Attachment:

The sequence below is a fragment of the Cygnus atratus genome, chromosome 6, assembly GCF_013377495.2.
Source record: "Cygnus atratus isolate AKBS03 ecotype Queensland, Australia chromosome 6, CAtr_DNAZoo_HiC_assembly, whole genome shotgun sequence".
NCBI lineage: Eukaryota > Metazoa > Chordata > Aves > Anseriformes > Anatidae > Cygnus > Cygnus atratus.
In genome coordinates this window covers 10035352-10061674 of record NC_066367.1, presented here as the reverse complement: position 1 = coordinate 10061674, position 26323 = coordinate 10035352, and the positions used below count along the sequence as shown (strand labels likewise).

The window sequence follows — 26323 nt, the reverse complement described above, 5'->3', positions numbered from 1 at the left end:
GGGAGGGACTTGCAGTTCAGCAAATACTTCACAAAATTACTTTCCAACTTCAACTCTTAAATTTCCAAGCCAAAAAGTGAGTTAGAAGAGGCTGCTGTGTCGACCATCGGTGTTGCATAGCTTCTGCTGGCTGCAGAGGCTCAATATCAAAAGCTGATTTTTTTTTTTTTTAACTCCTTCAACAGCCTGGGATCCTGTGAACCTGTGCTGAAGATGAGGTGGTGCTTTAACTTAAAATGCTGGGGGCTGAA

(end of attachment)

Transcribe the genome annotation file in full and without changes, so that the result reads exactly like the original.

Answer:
The sequence below is a fragment of the Cygnus atratus genome, chromosome 6, assembly GCF_013377495.2.
Source record: "Cygnus atratus isolate AKBS03 ecotype Queensland, Australia chromosome 6, CAtr_DNAZoo_HiC_assembly, whole genome shotgun sequence".
NCBI lineage: Eukaryota > Metazoa > Chordata > Aves > Anseriformes > Anatidae > Cygnus > Cygnus atratus.
In genome coordinates this window covers 10035352-10061674 of record NC_066367.1, presented here as the reverse complement: position 1 = coordinate 10061674, position 26323 = coordinate 10035352, and the positions used below count along the sequence as shown (strand labels likewise).

The window sequence follows — 26323 nt, the reverse complement described above, 5'->3', positions numbered from 1 at the left end:
GGGAGGGACTTGCAGTTCAGCAAATACTTCACAAAATTACTTTCCAACTTCAACTCTTAAATTTCCAAGCCAAAAAGTGAGTTAGAAGAGGCTGCTGTGTCGACCATCGGTGTTGCATAGCTTCTGCTGGCTGCAGAGGCTCAATATCAAAAGCTGATTTTTTTTTTTTTTAACTCCTTCAACAGCCTGGGATCCTGTGAACCTGTGCTGAAGATGAGGTGGTGCTTTAACTTAAAATGCTGGGGGCTGAA